TheCustomOfLife: In the dictionaries, it has two options: connection and connexion. The dictionary itself defines alternative (n.) when used in a context of having two choices as meaning "(of two things) mutually exclusive." So I suggest that you also revise what you said.
Gentlemen, I am really not here to just cause conflict. As I have said many times above, I would just like my spelling habits to be appreciated here. Harris Morgan - (talk) 22:12, 19 April 2008 (UTC).
ahh come one Harris, so by your ideas, i could write an article in ye olde english?!?! connection is the most common and appropriate, and our articles would read like thesauruses if we were to write all our articles using "alternative" spellings. i think you need to accept that connection is the most appropriate spelling...
Actually, there *are* journalistic spelling dictionaries. They're called style guides. Most such guides will denote a single spelling authority for issues of conflict. Archaisms are spellings which are not in common use in the past 35 years, and obsolete are spellings which are not in common use in the past 75 years. Please note that the OED uses similar guidelines in its listings. - Amgine | sw 22:28, 19 April 2008 (UTC)
None of the dictionaries above denote connexion as an archaism or as obsolete... does this give it an all-clear? Harris Morgan - (talk) 22:31, 19 April 2008 (UTC).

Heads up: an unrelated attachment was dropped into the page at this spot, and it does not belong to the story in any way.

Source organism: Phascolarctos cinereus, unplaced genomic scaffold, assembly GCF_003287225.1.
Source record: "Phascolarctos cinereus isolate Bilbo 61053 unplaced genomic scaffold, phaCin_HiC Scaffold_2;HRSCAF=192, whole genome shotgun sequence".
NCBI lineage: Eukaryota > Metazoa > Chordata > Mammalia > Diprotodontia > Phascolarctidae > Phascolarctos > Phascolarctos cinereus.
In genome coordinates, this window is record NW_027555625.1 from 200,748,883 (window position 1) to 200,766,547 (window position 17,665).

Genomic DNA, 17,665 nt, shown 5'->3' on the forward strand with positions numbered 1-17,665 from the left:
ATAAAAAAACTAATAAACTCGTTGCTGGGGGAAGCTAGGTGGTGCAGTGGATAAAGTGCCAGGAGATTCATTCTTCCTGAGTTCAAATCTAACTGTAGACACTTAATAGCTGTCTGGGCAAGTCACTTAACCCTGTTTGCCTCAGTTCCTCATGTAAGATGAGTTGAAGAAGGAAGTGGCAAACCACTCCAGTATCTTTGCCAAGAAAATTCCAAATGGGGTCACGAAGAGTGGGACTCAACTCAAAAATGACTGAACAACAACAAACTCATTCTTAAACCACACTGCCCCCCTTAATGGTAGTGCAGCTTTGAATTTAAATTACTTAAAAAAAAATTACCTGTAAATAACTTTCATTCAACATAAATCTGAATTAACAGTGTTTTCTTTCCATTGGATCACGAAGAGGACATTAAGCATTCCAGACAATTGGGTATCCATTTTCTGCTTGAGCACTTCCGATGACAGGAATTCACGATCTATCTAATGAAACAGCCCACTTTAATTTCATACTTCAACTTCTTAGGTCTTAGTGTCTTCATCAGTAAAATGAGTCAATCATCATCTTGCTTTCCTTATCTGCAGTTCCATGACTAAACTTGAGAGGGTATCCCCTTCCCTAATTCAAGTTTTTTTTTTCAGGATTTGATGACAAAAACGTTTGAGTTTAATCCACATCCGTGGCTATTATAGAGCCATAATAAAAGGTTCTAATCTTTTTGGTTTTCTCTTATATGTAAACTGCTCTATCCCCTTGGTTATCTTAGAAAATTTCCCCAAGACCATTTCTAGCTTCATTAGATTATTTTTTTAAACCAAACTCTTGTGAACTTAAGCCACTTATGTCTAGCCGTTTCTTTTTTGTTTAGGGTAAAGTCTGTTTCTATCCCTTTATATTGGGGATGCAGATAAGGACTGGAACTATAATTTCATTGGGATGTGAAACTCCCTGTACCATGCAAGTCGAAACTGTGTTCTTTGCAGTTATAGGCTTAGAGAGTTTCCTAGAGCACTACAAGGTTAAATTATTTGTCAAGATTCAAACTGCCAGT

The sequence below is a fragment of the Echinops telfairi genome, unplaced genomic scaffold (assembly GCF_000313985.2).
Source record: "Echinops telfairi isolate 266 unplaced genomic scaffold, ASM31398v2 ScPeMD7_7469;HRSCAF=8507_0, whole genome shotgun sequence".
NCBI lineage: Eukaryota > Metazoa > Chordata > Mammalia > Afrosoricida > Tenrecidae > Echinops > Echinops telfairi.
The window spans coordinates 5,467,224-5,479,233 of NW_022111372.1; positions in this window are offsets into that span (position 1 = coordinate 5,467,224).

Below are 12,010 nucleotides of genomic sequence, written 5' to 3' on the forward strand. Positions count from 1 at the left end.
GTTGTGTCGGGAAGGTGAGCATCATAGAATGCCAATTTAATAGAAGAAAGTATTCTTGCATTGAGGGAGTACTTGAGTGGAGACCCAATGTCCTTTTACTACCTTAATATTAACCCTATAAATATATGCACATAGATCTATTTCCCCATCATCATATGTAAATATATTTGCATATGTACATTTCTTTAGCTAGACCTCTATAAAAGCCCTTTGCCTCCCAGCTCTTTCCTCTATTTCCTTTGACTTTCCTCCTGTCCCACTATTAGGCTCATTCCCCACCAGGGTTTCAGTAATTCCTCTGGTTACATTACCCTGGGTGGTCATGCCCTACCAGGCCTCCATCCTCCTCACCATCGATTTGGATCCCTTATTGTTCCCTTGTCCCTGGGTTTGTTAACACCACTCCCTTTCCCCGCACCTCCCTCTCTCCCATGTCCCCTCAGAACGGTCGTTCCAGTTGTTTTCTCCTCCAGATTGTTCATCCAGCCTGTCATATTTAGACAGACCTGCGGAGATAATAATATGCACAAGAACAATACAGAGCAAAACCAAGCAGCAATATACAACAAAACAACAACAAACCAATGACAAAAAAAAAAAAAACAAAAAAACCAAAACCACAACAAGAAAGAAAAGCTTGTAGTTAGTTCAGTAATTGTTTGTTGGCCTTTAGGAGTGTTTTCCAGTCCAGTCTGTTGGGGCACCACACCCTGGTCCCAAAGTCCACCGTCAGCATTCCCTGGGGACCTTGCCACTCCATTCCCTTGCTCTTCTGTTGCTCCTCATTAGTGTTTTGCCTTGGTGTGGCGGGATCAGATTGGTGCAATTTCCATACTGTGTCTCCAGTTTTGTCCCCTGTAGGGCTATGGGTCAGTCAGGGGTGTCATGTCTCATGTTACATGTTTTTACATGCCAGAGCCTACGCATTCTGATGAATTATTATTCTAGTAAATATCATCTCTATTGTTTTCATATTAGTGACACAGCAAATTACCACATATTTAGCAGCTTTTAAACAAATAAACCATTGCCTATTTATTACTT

Why are you so gung-ho about this spelling? TheCustomOfLife - (talk) 22:32, 19 April 2008 (UTC)
I think you were slightly too gung-ho in removing it without discussion or prior consent. Harris Morgan - (talk) 22:34, 19 April 2008 (UTC).
Sorry, if there's a stylistic error, I'll change it. I don't think I need to discuss obvious stylistic errors. TheCustomOfLife - (talk) 22:37, 19 April 2008 (UTC)
stylistic?? its a spelling mistake, if you want us to discuss things like this, we would have to work 300hrs/day! --MarkTalk to me 22:39, 19 April 2008 (UTC)
As Amgine said, Actually, there *are* journalistic spelling dictionaries. They're called style guides. TheCustomOfLife - (talk) 22:40, 19 April 2008 (UTC)
Excuse me, but the style guide specifically allows for multiple common spellings, with specific support for the cultural group which is the article subject, followed by the original author's choice.
That said, I've examined books.google.com to find recent common publications which use this spelling, and with the exception of a Regency romance novel (1979) I have found none in the first 150 listings other than academic, reprints of 1800s editions, and a couple of economics essays (circa 1950s). This would suggest it's almost unheard of in common use in the past 75 years. - Amgine | sw 22:43, 19 April 2008 (UTC)
See [1]. This is not over. Harris Morgan - (talk) 23:09, 19 April 2008 (UTC).
Oh, isn't it? The consensus is against you. It is over. TheCustomOfLife - (talk) 23:10, 19 April 2008 (UTC)
Give me Wikinews policy stating that community beats author's spelling rules. Which are legitimate, sourced rules at that. Harris Morgan - (talk) 23:16, 19 April 2008 (UTC).
give me the policy that says old/latin english can be used..--MarkTalk to me 23:20, 19 April 2008 (UTC)
This is my final post. I consider the whole thing over now. It is not Old/Latin English. It is used in modern literature at [2] and is permissed as an alternative, usable form in all of those Oxford dictionaries above. Let's leave it at that. Harris Morgan - (talk) 23:24, 19 April 2008 (UTC).
For the sake of completeness, I examined the first 100 text of your b.g.c link. 2 were not academic or reprints of historical - both were biographies. - Amgine | sw 23:25, 19 April 2008 (UTC)

D-U-NEdit

Glad it's sorted. Harris Morgan - (talk) 23:19, 19 April 2008 (UTC).